Archive for Edward Abbey

In The Grand Staircase

Posted in Uncategorized with tags , , , , , , on April 6, 2018 by johnbuckley100

Amangiri Buckskin-3

All images Leica SL with Vario-Elmarit 24-90.

The Grand Staircase is, in geologic and geographic terms, that rising series of canyons from the Grand Canyon in the south up through the Colorado Plateau, including Zion and Bryce Canyon National Parks.  In political terms, it most quickly brings to mind Grand Staircase-Escalante National Monument, under assault by Trump and Zinke and Utah politicians who wish to diminish and despoil its fragile beauty.  In spiritual terms, it’s Red Rock Country, Abbey Country, the most sublime — and fragile — place in the U.S.  Here are some recent images from a journey to Zion, Bryce Canyon, Vermillion Cliffs, and the Grand Canyon, laid out the way our journey took us.  Abbey was talking about Arches National Park, northeast of this region, when he declared it the most beautiful place on Earth.  To us, though, all of Southern Utah and Northern Arizona’s Red Rock country fits this bill.

The journey begins in Zion under flat light, continues through Bryce Canyon on a sunny day, heads through the magical slot canyon known as Buckskin Gulch in Vermillion Cliffs, and finishes under mostly grey, flat light in the Grand Canyon.  The images at the end were as the sun went down in Grand Canyon.  Enjoy the journey.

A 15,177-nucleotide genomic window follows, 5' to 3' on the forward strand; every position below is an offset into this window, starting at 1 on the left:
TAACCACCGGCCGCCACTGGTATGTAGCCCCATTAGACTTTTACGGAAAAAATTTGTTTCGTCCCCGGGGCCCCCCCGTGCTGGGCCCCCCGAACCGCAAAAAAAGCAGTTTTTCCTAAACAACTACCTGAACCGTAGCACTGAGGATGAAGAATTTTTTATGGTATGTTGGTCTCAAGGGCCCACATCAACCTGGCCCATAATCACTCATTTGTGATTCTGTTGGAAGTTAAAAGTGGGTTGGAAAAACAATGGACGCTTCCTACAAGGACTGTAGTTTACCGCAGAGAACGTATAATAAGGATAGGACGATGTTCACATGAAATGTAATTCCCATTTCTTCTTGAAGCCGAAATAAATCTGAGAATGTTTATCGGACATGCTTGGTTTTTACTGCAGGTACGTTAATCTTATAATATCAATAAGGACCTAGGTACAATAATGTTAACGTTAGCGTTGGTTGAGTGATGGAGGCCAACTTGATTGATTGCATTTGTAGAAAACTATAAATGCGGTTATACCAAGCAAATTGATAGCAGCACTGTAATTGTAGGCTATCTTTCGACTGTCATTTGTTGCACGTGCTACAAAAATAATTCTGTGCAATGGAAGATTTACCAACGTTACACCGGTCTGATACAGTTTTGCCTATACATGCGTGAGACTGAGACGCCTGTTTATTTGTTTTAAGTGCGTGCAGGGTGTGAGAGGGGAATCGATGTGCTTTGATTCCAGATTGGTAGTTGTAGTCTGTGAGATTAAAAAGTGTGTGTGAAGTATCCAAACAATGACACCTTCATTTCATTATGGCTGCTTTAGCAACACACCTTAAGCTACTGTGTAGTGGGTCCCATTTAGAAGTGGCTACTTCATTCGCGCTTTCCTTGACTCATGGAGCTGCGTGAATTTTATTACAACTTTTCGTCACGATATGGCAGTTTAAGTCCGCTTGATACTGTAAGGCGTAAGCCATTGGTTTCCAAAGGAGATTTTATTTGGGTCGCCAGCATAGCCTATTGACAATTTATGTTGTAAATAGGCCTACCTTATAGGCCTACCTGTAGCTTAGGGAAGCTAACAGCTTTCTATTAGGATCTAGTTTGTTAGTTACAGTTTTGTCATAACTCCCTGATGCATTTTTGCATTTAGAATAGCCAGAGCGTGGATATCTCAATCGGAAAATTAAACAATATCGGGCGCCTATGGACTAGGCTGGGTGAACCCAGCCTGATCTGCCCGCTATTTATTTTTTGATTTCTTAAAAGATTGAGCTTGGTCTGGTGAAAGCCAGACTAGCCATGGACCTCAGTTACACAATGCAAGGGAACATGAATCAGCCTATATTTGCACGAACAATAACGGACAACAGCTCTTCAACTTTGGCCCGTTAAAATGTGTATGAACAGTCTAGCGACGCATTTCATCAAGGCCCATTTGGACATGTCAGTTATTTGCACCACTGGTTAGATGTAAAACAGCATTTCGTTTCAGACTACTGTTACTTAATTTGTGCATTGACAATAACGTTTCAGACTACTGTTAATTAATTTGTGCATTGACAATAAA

Zion-6Bryce 1Bryce 1-3Bryce 1-4Bryce 1-8Bryce 1-7Amangiri BuckskinAmangiri Buckskin-3Grand Canyon-17Grand Canyon-19Grand Canyon-10Grand Canyon-18Grand Canyon-12Grand Canyon-11Grand Canyon-13Grand Canyon-15Grand Canyon-16Grand Canyon-14

On How @Edward__Abbey Is A Disgrace To Edward Abbey’s Memory

Posted in Uncategorized with tags , , , on July 6, 2014 by johnbuckley100

It was through a retweet by Anton Newcombe that I discovered the Twitter feed of @Edward__Abbey, purporting to convey, if not actual quotes of the late environmentalist radical, then his sensibility a quarter century after his death.  There are many such posthumous tweeters, from Richard Nixon to Oscar Wilde, and several are quite amusing.  The Abbey feed, however, is a travesty.

Edward Abbey was many things — an entertaining novelist, a crackling wit, the desert Southwest’s poet laureate, a fiercely radical opponent of unchecked growth and sprawl that led to environmental desecrations such as the Glen Canyon Dam.  He was wrong and illiberal on many things, particularly in what today we would recognize as a racist opposition to immigrants from Mexico, which he couched in terms of trying to protect the Southwest from a population explosion, but which was ugly any way you slice it.  But he was funny.  And persuasive in his humor.  What he wasn’t was a one-dimensional, self-parodic purveyor of the communist dialectic.  You wouldn’t know that from this disgraceful feed.